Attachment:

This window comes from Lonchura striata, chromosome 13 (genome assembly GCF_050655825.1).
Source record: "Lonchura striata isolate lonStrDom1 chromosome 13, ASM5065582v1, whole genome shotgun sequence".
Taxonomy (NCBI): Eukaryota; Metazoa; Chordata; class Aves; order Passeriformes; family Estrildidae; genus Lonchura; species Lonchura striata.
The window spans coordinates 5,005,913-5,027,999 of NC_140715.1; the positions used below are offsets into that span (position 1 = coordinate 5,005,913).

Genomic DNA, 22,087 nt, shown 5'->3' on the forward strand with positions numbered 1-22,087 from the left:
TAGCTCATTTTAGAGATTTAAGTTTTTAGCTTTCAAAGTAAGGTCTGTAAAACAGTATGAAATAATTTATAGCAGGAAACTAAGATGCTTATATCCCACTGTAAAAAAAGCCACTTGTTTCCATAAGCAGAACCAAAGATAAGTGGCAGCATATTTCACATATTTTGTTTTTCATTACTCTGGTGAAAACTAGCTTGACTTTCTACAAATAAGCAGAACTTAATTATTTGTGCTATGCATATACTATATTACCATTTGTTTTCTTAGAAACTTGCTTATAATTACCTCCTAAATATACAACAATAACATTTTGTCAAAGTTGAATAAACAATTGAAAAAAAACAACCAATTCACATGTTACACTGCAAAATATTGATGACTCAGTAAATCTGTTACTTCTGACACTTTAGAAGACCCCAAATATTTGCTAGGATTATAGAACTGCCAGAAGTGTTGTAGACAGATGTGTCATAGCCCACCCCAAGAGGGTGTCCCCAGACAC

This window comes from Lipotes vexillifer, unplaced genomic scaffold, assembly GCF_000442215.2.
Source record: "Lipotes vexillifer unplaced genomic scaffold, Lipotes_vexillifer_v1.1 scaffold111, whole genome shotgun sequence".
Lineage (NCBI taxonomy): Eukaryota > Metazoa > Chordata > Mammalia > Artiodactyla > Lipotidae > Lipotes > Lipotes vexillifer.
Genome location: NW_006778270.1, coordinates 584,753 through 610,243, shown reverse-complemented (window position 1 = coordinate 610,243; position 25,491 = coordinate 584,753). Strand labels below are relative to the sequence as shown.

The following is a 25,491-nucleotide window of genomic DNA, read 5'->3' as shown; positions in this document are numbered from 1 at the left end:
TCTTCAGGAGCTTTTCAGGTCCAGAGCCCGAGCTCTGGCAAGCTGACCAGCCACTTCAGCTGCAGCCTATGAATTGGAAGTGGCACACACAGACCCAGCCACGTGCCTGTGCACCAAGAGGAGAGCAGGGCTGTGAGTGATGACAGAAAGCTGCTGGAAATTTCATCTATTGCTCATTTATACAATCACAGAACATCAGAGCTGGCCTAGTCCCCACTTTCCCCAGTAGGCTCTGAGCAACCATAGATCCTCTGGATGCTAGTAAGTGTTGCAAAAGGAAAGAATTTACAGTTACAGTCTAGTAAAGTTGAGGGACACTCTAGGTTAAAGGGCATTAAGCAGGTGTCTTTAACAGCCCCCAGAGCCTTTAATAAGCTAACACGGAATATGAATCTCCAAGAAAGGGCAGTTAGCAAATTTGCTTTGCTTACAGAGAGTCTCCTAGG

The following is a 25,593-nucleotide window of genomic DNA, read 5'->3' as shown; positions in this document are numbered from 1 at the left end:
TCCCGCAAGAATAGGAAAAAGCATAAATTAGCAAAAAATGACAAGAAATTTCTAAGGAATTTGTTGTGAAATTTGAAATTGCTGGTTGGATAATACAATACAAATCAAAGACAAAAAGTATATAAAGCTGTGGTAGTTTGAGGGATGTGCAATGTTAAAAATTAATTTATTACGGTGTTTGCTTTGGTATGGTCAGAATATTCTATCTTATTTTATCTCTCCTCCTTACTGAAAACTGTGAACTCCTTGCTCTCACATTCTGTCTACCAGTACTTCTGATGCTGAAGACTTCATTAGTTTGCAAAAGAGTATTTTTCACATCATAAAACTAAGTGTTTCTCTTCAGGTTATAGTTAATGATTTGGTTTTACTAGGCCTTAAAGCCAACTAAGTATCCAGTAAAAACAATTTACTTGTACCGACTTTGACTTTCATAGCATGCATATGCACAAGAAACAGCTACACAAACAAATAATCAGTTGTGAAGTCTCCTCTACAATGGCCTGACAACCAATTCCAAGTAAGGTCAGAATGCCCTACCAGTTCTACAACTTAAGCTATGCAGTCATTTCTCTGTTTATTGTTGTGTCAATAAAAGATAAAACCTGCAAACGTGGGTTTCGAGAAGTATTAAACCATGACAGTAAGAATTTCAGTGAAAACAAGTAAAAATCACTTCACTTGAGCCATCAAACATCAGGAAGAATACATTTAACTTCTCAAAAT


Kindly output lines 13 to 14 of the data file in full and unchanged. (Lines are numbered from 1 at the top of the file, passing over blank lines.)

The following is a 25,593-nucleotide window of genomic DNA, read 5'->3' as shown; positions in this document are numbered from 1 at the left end:
TCCCGCAAGAATAGGAAAAAGCATAAATTAGCAAAAAATGACAAGAAATTTCTAAGGAATTTGTTGTGAAATTTGAAATTGCTGGTTGGATAATACAATACAAATCAAAGACAAAAAGTATATAAAGCTGTGGTAGTTTGAGGGATGTGCAATGTTAAAAATTAATTTATTACGGTGTTTGCTTTGGTATGGTCAGAATATTCTATCTTATTTTATCTCTCCTCCTTACTGAAAACTGTGAACTCCTTGCTCTCACATTCTGTCTACCAGTACTTCTGATGCTGAAGACTTCATTAGTTTGCAAAAGAGTATTTTTCACATCATAAAACTAAGTGTTTCTCTTCAGGTTATAGTTAATGATTTGGTTTTACTAGGCCTTAAAGCCAACTAAGTATCCAGTAAAAACAATTTACTTGTACCGACTTTGACTTTCATAGCATGCATATGCACAAGAAACAGCTACACAAACAAATAATCAGTTGTGAAGTCTCCTCTACAATGGCCTGACAACCAATTCCAAGTAAGGTCAGAATGCCCTACCAGTTCTACAACTTAAGCTATGCAGTCATTTCTCTGTTTATTGTTGTGTCAATAAAAGATAAAACCTGCAAACGTGGGTTTCGAGAAGTATTAAACCATGACAGTAAGAATTTCAGTGAAAACAAGTAAAAATCACTTCACTTGAGCCATCAAACATCAGGAAGAATACATTTAACTTCTCAAAAT